(Associated Press, file)
States typically provide 26 weeks of unemployment insurance for those who lose their jobs through no fault of their own, with weekly checks averaging about $300. Congress on Nov. 6 extended coverage for the fourth time since the recession began, granting 14 to 20 more weeks to try to keep about 1.3 million people who have been jobless for well more than a year from running out of benefits before the end of 2009.
That boosted the total number of weeks a person could collect unemployment to as much as 99 in the hardest-hit states. But that legislation didn't address an underlying problem: The emergency unemployment compensation program, including all 73 additional weeks, expires at the end of this year.
If the program isn't renewed, after Jan. 1 recipients who have used up their 26 weeks of state benefits won't get any extra coverage. The National Employment Law Project estimated Wednesday that 450,000 people will fall into that category in January.
An additional 600,000 will run out of extended coverage that month, the NELP estimates. Since the extra federal benefits are provided in stages, recipients won't be able to continue to the next one after Jan. 1, unless the emergency program is reinstated.
Under the most recent extension, all states received 14 extra weeks. States with unemployment rates of 8.5 percent or above received six more weeks on top of that -- 20 in total. But a group of state agencies that administer the benefits noted this week that few, if any, recipients will be able to access those additional six weeks if the program ends Dec. 31.
House Majority Leader Steny Hoyer, D-Md., said Tuesday that Congress would consider continuing the federal emergency program and other benefits included in the stimulus package as part of a bill focused on jobs. But Senate Democratic leader Harry Reid has said the Senate will finish work on health care before taking up a jobs bill, which could mean that it won't act until next year.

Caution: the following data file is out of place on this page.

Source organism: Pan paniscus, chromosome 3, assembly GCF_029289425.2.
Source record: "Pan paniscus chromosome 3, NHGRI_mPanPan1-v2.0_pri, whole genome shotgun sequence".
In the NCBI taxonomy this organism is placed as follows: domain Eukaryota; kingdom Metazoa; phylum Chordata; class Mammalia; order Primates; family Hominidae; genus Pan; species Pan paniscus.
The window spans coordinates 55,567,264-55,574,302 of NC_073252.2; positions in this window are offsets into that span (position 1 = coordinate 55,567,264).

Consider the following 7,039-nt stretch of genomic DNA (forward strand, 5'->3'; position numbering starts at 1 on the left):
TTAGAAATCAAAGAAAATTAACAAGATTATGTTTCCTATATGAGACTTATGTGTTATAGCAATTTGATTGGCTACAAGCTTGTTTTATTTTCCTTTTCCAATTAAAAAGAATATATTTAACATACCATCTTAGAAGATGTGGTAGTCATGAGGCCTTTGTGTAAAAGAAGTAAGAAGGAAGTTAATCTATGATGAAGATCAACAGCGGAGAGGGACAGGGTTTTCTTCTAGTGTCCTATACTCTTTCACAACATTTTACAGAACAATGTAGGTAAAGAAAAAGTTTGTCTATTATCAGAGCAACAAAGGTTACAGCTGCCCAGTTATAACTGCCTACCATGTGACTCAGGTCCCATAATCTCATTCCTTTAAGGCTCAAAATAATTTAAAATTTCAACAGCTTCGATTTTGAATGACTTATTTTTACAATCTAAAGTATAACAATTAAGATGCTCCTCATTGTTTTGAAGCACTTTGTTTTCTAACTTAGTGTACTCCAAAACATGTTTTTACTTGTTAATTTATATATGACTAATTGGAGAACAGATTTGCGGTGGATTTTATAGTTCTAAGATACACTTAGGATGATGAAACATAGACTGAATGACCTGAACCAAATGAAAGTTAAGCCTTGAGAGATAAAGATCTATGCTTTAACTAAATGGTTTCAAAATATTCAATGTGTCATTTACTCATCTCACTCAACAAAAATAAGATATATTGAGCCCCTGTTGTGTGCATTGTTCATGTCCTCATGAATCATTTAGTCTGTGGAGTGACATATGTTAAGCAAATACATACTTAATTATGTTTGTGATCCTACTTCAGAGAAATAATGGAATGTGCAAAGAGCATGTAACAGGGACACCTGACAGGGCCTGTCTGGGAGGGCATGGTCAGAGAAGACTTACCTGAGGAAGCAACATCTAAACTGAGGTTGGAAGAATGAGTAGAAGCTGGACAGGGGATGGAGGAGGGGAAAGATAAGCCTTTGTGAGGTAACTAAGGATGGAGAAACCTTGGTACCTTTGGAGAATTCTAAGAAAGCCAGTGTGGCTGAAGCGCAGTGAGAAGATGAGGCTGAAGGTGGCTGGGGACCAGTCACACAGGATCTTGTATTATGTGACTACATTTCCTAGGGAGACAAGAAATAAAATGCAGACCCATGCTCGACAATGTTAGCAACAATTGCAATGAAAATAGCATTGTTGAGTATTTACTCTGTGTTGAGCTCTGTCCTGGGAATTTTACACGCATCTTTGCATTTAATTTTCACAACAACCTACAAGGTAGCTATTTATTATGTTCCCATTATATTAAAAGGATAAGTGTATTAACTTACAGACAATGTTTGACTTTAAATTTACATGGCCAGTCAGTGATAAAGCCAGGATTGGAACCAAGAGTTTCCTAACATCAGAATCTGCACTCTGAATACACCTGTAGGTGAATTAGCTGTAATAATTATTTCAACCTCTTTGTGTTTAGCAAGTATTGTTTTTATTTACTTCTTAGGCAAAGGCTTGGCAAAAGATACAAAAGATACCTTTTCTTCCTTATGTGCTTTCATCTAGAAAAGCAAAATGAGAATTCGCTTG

Congress could face opposition over the cost of extending the program into 2010, especially with a proposed health care overhaul bill carrying an $849 billion price tag.
Business groups estimate that extending the stimulus package's benefits for another year could cost $70 billion. But advocates warn that letting the program end or delaying an extension would create uncertainty for millions of recipients and potentially long gaps between benefit checks, making it difficult for many to make mortgage or rent payments.
About 9 million people are receiving unemployment insurance, 5 million on the state programs and 4.1 million on the federal extensions.
Maurice Ensellem, the NELP's policy co-director, said state agencies will start notifying recipients next month that their benefits will run out, unless Congress acts.
"That's going to create a lot of anxiety," Ensellem said. "Every interruption in benefits creates real chaos."